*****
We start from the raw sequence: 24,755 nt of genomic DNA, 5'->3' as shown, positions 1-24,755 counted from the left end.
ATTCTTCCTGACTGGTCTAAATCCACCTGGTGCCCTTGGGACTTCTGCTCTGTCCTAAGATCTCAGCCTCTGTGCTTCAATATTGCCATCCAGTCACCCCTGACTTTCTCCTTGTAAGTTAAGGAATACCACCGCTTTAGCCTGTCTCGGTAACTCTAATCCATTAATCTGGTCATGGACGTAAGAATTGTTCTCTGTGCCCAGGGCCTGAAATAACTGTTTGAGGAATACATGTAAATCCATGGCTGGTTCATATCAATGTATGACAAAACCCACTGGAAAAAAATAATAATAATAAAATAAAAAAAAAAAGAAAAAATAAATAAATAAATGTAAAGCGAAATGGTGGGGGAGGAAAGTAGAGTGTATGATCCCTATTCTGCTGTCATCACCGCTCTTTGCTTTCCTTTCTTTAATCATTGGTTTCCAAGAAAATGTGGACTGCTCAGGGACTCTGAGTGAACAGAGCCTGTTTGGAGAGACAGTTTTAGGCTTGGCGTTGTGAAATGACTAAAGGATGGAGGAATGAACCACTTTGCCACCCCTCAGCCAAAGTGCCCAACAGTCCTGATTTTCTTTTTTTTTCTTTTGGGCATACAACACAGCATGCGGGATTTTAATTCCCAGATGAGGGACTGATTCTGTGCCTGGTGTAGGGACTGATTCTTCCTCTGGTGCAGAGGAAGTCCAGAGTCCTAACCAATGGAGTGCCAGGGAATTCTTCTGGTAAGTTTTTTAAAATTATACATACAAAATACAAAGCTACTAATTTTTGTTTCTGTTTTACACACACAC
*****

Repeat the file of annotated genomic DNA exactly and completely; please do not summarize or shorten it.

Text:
We start from the raw sequence: 24,755 nt of genomic DNA, 5'->3' as shown, positions 1-24,755 counted from the left end.
ATTCTTCCTGACTGGTCTAAATCCACCTGGTGCCCTTGGGACTTCTGCTCTGTCCTAAGATCTCAGCCTCTGTGCTTCAATATTGCCATCCAGTCACCCCTGACTTTCTCCTTGTAAGTTAAGGAATACCACCGCTTTAGCCTGTCTCGGTAACTCTAATCCATTAATCTGGTCATGGACGTAAGAATTGTTCTCTGTGCCCAGGGCCTGAAATAACTGTTTGAGGAATACATGTAAATCCATGGCTGGTTCATATCAATGTATGACAAAACCCACTGGAAAAAAATAATAATAATAAAATAAAAAAAAAAAGAAAAAATAAATAAATAAATGTAAAGCGAAATGGTGGGGGAGGAAAGTAGAGTGTATGATCCCTATTCTGCTGTCATCACCGCTCTTTGCTTTCCTTTCTTTAATCATTGGTTTCCAAGAAAATGTGGACTGCTCAGGGACTCTGAGTGAACAGAGCCTGTTTGGAGAGACAGTTTTAGGCTTGGCGTTGTGAAATGACTAAAGGATGGAGGAATGAACCACTTTGCCACCCCTCAGCCAAAGTGCCCAACAGTCCTGATTTTCTTTTTTTTTCTTTTGGGCATACAACACAGCATGCGGGATTTTAATTCCCAGATGAGGGACTGATTCTGTGCCTGGTGTAGGGACTGATTCTTCCTCTGGTGCAGAGGAAGTCCAGAGTCCTAACCAATGGAGTGCCAGGGAATTCTTCTGGTAAGTTTTTTAAAATTATACATACAAAATACAAAGCTACTAATTTTTGTTTCTGTTTTACACACACAC